Posted in Mental illness, OCD, Uncategorized

OCD in the Workplace

Earlier this year, I turned down a job opportunity that would involve training employees at my current company’s new locations. There were a lot of reasons I turned down the job, but I definitely fantasized about what I would tell my trainees. Later, I learned I would basically use a training script. Occasionally, I would wonder how I could incorporate OCD and mental health into the training.

When I first started my job, I had only been receiving treatment for about two and a half months. There were moments when I would freeze because of my OCD. I continued counseling and was taking medication, and over time, these moments occurred less frequently.

One part that still freaks me out is cleaning restrooms. Now, I don’t really mind using public restrooms- although I don’t like that the stall doors usually open into the stall. But cleaning them isn’t fun. Wiping questionable materials off toilet seats, cleaning disgusting toilets, changing out sanitary disposal boxes…UGH. I remember one night when the back of that tampon box touched my pants. I didn’t do much after that. When I told my co-worker about the incident, I was relieved to know she would have freaked out if it had happened to her.

Having a mental illness can make work more difficult. There are good days and bad days. Some nights, I just say, “Screw this. I’m not doing it. I can’t do it.” Disposal boxes are not completely emptied. Hands are washed multiple times. I’m not always a step ahead of OCD. But luckily, the good days outweigh the bad. There used to be days when I couldn’t get out of bed or wash my hair or even make it to my former job on time. What I want to say is that I’ve held this job for two years now. I’ve succeeded at it. My OCD struggles aren’t over, but life moves on. Have hope.

Posted in Mental illness

Crying in Class Discussion

Today I was going through old drafts for blog posts, and this was number one. Last semester in my Personal and Social Adjustment psychology class, we discussed mental illness, and it made my eyes well up with tears. We were given questions to answer before we broke into small groups for discussion. Finally, we came back together as a class for further discussion.

The questions immediately hit me. The stigma is so real. Nobody in the class really laughed or made immature comments; for the most part, everyone was understanding. Many had either experienced or knew someone who was experiencing some sort of mental disorder. However, the stigma I felt about myself hit hard.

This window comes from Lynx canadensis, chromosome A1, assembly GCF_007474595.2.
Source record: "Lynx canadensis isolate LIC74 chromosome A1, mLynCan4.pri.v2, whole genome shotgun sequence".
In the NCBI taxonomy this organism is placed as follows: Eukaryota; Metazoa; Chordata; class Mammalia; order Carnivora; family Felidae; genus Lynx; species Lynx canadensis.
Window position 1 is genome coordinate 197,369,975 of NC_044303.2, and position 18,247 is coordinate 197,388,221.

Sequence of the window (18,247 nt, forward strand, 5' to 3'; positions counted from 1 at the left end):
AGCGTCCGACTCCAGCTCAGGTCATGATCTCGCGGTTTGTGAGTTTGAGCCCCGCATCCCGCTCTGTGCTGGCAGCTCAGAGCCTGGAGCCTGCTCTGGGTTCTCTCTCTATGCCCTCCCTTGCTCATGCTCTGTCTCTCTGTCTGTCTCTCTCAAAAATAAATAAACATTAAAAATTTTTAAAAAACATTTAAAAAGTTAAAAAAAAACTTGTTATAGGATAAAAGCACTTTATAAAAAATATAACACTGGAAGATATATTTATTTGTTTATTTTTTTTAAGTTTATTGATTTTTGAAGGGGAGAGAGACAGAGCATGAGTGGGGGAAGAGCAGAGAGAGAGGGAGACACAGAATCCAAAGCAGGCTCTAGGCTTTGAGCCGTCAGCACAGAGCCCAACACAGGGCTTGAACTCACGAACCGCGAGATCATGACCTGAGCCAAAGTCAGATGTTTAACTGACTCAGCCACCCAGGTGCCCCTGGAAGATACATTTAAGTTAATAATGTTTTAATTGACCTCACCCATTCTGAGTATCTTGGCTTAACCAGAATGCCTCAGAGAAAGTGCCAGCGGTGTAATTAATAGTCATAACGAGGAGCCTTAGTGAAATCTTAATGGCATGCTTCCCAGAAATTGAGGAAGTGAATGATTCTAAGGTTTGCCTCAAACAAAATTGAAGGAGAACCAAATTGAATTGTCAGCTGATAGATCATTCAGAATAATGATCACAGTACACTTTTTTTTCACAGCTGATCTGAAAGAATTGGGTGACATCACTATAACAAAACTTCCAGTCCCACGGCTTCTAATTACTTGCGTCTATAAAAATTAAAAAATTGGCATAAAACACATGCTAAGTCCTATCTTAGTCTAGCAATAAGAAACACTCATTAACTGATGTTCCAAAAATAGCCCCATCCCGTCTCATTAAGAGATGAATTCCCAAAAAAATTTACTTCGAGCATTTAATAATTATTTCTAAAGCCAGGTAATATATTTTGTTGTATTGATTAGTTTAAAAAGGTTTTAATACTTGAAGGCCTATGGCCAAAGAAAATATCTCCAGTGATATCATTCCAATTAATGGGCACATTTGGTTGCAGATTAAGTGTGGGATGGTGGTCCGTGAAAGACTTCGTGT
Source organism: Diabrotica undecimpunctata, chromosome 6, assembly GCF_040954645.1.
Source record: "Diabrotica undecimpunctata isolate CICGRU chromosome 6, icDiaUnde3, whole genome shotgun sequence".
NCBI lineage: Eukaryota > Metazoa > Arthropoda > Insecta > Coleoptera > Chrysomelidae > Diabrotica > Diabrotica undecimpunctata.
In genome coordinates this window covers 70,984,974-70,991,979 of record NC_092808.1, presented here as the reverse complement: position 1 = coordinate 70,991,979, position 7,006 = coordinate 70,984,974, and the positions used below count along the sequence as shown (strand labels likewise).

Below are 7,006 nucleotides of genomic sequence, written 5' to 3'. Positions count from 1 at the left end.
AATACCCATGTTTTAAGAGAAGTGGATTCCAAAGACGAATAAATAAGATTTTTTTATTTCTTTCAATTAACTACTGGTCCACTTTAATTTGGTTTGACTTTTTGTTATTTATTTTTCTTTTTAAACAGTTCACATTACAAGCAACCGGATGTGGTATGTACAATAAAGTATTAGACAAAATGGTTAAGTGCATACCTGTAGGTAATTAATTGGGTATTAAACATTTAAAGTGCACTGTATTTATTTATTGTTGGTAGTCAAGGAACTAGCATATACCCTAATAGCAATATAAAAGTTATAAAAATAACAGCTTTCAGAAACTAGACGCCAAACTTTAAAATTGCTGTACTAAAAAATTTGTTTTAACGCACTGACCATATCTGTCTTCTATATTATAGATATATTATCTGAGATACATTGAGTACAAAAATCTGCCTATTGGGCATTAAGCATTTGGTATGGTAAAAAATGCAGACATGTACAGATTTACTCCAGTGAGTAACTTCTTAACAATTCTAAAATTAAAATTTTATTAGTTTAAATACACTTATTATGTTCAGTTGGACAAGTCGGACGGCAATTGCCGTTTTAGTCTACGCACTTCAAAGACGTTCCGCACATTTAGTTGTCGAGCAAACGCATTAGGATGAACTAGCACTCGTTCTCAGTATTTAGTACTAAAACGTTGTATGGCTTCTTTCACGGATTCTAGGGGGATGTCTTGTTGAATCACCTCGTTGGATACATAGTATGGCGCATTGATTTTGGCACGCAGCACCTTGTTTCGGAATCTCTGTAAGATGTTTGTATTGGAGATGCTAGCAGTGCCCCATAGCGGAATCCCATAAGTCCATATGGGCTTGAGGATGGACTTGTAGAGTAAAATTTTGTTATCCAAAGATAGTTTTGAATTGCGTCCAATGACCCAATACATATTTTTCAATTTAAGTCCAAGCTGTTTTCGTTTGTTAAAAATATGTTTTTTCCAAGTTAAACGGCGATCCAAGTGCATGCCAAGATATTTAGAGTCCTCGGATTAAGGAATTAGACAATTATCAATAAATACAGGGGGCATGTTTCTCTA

The thing about mental illness is that every case is unique. I think the term “mental illness” brings certain disorders to mind, but the fact is that there are different types of mental disorders. Take a look at the DSM, and you’ll see many possible disorders affecting such a wide variety of people. Each person’s situation is different, so judging people who are based on a diagnosis alone doesn’t make much sense. Two people may be diagnosed with one disorder, but their symptoms may be on opposite sides of the spectrum. Maybe that’s one reason some people find it so hard to admit they have a mental disorder–they are afraid of the stereotypes that come with diagnosis.

Personally, I think people who have sought treatment for mental illness are probably better adjusted than those who have not; they have learned problem solving skills. Compare a person like that to someone who self-medicates; one is receiving professional treatment and is using various methods to cope with their feelings. Those who self-medicate have fairly ineffective methods. So why do we as a society welcome those who self-medicate and shun those who face their problems head on?

Finally, when I looked around that class, my heart was happy to see people who are accepting, who do not view mental illness as something to be hidden. These people were open about their experiences and expressed concern for others. I’ve never understood how you can look at someone struggling and shrug, say, “They’re crazy/weird,” and walk away. How can they not see people need help? How can they not address the struggles of others? Not only did my classmates sympathize, but some students even nodded in agreement as I spoke about my OCD, saying they too had done some of the things I thought made me crazy. That class as a whole was a great experience, a highlight in a bleak semester, a class I will not soon forget.